Exhibition: Four Bhutanese contemporary visual artists are exhibiting their artworks in an exhibition titled Voice of the Thunder Dragon in the United States.

Curated by collector Maxwell S Joseph, the exhibition presents works by Asha Kama, Pema Tshering, Phurba Namgay and Gyempo Wangchuk.

Asha Kama is the founder of Voluntary Artists’ Studio in Thimphu (VAST). Phurba Namgay is a traditional Bhutanese thangka painter and a contemporary artist. Gyempo Wangchuk and Pema Tshering are well known for their contemporary art works.

The exhibit explores the dominant themes in contemporary Bhutanese art, Maxwell S Joseph said through an email interview.

“The primary purpose of the exhibit is to provide additional channels of dissemination for Bhutanese contemporary art. Currently, it is very difficult for Bhutanese artists to interact with the global art market. This both discourages young Bhutanese from pursuing contemporary art and prevents the world from hearing the very compelling and potent story of Bhutan,” Maxwell S Joseph said.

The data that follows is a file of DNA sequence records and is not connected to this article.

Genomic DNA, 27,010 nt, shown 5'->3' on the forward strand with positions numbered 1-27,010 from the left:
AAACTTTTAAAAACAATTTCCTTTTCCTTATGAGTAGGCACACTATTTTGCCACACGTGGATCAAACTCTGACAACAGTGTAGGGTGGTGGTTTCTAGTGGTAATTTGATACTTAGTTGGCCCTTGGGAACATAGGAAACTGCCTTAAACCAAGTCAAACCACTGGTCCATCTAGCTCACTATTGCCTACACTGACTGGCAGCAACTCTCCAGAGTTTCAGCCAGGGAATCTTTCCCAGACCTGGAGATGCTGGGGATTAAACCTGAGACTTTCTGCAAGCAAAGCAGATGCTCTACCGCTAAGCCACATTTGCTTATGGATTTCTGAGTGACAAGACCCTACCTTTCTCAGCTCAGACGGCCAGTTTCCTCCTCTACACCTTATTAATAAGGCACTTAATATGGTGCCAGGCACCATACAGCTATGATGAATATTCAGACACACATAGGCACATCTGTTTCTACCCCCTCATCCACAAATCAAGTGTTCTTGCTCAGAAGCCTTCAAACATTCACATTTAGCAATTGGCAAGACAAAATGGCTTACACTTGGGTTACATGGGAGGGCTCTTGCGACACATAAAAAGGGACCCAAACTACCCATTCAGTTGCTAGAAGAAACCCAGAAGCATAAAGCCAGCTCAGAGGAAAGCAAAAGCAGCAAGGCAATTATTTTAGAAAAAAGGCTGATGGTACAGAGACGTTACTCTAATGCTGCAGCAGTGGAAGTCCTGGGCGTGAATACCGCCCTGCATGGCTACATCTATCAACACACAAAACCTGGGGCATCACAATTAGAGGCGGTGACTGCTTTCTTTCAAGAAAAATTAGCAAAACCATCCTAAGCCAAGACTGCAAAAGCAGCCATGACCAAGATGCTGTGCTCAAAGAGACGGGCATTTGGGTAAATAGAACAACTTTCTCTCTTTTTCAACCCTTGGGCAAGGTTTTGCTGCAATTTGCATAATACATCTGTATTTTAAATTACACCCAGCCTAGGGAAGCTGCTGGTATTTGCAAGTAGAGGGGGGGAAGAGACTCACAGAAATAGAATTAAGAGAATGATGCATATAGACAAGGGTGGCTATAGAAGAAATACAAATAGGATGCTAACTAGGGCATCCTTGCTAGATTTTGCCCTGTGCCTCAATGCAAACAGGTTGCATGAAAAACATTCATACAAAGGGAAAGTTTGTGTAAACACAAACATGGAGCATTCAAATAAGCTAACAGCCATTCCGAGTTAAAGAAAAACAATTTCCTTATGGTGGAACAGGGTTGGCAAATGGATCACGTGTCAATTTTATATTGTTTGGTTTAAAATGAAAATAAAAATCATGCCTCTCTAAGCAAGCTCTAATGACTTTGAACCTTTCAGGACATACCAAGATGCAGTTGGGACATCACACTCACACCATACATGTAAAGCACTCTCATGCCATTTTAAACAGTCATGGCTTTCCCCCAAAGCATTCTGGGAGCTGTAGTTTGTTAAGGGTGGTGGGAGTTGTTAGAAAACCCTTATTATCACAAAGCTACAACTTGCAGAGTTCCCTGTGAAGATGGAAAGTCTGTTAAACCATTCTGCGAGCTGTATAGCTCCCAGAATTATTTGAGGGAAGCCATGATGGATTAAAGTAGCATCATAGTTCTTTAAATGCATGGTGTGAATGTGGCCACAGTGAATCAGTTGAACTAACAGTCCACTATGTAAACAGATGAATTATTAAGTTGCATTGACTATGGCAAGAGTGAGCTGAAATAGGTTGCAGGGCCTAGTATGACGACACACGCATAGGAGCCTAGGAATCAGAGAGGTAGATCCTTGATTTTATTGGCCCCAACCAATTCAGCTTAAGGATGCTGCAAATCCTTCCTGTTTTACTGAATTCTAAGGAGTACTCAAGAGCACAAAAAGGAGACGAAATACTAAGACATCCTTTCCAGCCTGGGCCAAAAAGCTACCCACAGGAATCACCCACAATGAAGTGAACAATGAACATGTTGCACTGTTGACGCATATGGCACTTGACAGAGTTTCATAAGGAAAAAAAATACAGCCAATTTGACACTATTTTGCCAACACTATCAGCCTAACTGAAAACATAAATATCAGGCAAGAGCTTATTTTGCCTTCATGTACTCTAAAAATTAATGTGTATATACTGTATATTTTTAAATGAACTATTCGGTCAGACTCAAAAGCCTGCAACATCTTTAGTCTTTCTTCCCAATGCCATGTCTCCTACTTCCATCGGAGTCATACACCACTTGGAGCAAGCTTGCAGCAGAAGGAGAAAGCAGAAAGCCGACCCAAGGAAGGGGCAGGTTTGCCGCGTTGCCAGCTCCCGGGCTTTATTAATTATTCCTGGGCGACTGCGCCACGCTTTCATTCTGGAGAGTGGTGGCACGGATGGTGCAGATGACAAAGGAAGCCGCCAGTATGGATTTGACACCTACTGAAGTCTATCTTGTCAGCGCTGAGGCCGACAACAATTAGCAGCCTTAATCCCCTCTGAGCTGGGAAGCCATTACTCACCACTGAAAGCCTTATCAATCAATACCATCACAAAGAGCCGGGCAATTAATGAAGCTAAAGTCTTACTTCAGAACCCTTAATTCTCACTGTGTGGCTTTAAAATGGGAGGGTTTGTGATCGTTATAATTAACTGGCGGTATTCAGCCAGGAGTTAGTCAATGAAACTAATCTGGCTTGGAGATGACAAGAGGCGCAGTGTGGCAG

The artworks are being presented with utmost care and consideration of the traditions and historical context of Bhutanese art forms, Maxwell S Joseph said, adding that the response from the exhibition is overwhelmingly positive. “People are very intrigued and excited to learn and see more of contemporary Bhutanese art.”

Pema Tshering has been a contemporary artist for more than 17 years. He is known for his works where he re-examines Buddhist and Bhutanese concepts offering them a new perspective.

To be able to participate in such exhibitions is very important for Bhutanese artists, Pema Tshering, who is the only Bhutanese artist present at the exhibition, said. “It gives us encouragement and a drive to do better. When we have such opportunities, we get more exposure and it helps us learn from others. We also get to see new perspectives, which is important for the overall growth of contemporary art.”

“I want to thank Maxwell S Joseph and Alexander Bohm for working hard to make this possible for us,” Pema Tshering added.

The exhibition that began February 11 will go on until February 28.

Thinley Zangmo